The last two months have seen a surge in ‘prosumers’ in Romania as the energy crunch sways the government into financing solar panel use.
As the winter season looms over Europe with little hope of the Ukraine conflict ending anytime soon, one country is gearing up for the challenge in a different way.
Romania is racing ahead with its transition to renewable energy as a way to tackle spiralling energy prices and upcoming shortages.
The eastern European country, which has traditionally relied on coal as a primary fuel, recently released long-overdue funds for rooftop solar panels, and has been introducing laws that will help the nation of 19 million people step away from fossil fuels.
Data published by the Administration of the Environmental Fund (AFM), a public fund which supports sustainable development programmes, shows that in the last two months alone the government approved subsidies to more than 6,000 applicants who want to install rooftop solar panels.
Speaking to TRT World, Eugenia Gusilov, the director of the Romania Energy Centre (ROEC), an energy studies think tank said that the authorities have accelerated processing applications compared to previous years.
“There is a strong desire among Romanian consumers to be independent," she said.
Amid what the International Energy Agency (IEA) called “the first truly global energy crisis in history”, Europe faces gas shortages as deliveries from its main supplier Russia dropped in recent months. Moscow is facing western economic sanctions over the war in Ukraine.
As European countries rush to fill their gas reserves ahead of winter, the shortage in the continent has been driving up gas prices and inflation, affecting traditional gas buyers elsewhere.
In Asia, for instance, Bangladesh has been priced out of the market for Liquefied Natural Gas (LNG), leaving it to face rolling power cuts and putting a strain on its economy.
European countries are moving to implement contingency plans to deal with the impending crisis. Germany is reopening coal-fired power plants and France is planning to extend the life of its nuclear power plants – raising concerns about the European Union’s ability to meet its own target to become climate-neutral by 2050.
Catching up on its energy transition
Romania’s energy transition is not just driven by fear of facing fuel shortages. In 2018, the government introduced legislation to allow so-called “prosumers” - electricity consumers who simultaneously generate power for the grid - to sell the excess electricity they produce.
In 2021, the number of prosumers increased by more than 700 percent over the previous year to more than 13,000.
This development comes on the back of Romania’s plan to implement reforms aimed at speeding up its energy transition and qualify for funds under the EU’s pandemic “recovery and resilience” funding programme.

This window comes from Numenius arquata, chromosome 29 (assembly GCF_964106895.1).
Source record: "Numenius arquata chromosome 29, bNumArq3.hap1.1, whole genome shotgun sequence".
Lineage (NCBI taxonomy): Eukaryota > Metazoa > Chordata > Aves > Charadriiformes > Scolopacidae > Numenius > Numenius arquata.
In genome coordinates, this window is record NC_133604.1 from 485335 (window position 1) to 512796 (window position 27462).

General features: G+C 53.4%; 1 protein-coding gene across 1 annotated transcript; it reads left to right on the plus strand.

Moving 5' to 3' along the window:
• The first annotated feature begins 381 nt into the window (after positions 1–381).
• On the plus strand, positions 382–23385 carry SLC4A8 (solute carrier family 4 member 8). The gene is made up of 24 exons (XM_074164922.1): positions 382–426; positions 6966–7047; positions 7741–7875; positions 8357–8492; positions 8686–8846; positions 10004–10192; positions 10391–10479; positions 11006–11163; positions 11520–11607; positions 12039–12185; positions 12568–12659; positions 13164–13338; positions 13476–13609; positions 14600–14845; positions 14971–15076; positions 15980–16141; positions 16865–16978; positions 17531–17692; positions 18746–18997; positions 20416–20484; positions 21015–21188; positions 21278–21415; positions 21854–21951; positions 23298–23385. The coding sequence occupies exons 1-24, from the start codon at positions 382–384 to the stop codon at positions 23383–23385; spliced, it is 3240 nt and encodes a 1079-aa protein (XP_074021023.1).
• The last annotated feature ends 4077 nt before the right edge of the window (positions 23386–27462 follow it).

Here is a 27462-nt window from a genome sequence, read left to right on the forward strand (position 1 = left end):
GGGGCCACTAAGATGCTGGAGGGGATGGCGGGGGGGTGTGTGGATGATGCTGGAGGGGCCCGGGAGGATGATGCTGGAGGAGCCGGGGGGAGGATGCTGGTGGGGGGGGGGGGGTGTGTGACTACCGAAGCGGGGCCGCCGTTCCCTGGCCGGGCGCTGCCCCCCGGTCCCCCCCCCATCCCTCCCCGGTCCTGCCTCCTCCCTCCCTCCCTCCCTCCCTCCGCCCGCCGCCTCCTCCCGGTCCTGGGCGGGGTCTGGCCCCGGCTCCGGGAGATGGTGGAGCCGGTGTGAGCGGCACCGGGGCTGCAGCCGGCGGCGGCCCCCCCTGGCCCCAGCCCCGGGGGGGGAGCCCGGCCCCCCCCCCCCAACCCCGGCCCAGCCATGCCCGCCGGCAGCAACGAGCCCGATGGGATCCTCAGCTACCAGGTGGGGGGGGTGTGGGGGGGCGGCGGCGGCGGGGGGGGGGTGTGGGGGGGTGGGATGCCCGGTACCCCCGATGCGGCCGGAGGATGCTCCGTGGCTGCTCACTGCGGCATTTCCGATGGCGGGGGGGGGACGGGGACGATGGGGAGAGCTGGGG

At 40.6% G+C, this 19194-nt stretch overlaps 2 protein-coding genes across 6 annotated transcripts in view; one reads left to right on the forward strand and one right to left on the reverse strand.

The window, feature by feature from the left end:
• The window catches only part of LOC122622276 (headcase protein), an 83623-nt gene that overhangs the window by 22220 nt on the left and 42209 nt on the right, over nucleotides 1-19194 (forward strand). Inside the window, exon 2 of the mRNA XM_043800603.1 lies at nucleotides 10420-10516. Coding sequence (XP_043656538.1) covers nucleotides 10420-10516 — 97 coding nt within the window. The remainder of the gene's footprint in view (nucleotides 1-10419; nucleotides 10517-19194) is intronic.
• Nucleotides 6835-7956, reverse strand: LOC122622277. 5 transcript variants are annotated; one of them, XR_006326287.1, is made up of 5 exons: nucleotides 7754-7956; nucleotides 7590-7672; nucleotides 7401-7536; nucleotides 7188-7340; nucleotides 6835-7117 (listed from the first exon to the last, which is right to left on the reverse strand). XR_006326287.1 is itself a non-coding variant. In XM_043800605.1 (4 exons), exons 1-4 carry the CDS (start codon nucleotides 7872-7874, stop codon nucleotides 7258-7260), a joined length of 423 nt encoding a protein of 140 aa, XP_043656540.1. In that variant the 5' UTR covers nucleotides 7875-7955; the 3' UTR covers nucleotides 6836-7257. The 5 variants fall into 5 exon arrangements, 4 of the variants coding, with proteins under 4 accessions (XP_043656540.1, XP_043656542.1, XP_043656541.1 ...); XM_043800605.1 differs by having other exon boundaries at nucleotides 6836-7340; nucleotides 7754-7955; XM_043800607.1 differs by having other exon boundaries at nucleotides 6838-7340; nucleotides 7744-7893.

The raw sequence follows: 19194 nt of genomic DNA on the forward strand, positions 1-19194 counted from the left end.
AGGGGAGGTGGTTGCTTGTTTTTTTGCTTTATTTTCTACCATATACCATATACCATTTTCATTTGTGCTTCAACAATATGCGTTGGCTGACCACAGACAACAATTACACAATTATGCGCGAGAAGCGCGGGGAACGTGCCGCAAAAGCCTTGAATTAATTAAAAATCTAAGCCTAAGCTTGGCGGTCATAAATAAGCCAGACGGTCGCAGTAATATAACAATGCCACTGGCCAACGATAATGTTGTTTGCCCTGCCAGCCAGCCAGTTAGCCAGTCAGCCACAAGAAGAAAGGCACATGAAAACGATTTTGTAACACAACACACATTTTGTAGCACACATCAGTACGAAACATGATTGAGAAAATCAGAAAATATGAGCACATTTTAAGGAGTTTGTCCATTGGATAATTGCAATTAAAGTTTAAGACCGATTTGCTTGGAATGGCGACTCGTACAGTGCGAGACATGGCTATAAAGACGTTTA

As an energy producer, Romania is one of the European countries least dependent on Russian oil and gas.
In 2020, it relied on Russia to cover 17 percent of its energy imports, below the EU average of 24 percent.
However, as energy prices in Europe surge to unprecedented levels, Romania had to take measures to ameliorate impacts of the crisis. In September last year, its parliament passed a law to cap electricity and natural gas prices for households and small businesses. Non-efficient consumers do not benefit from the subsidies, and some heavy industries have had to put production on hold or downsize.
After the start of the war in Ukraine, Romania’s plan to phase out coal by 2030 was pushed back by two years in order to maintain its energy security. That plan included replacing most of the country’s coal fleet, controlled for the most part by state-owned company CE Oltenia, with fossil gas.
In May, the government also passed a law to facilitate gas extraction in the Black Sea by reducing taxation and removing export restrictions.
The project, which is expected to come on stream in 2026, aims to make Romania a regional energy exporter. Environmental groups oppose the building of more gas infrastructure.
“If you’re planning to go there and drill for gas and production starts in a couple of years, [it will] definitely go further than 2050,” Alin Tanase, a climate and energy campaigner at Greenpeace Romania, tells TRT World.
“Our concern is that the project would take 20 to 30 years, [which means] we would miss the 2050 target [to reach climate neutrality].”
Despite this, Romania appears to be catching up fast on its energy transition. An emergency law introduced last June includes a plan to purchase solar panels with minimum installed power of 3-5 kW for every coal miner that is laid off. Another bill currently going through parliament will compensate small producers connected to the national grid for the electricity they produce.
“In January 2021, there were only 2,000 prosumers,” Tanase says. By the end of the year, an additional 15,000 consumers-producers are expected to be connected to Romania’s electricity grid.
“We need to speed up investments in renewables,” he adds, “overall, the direction is good.”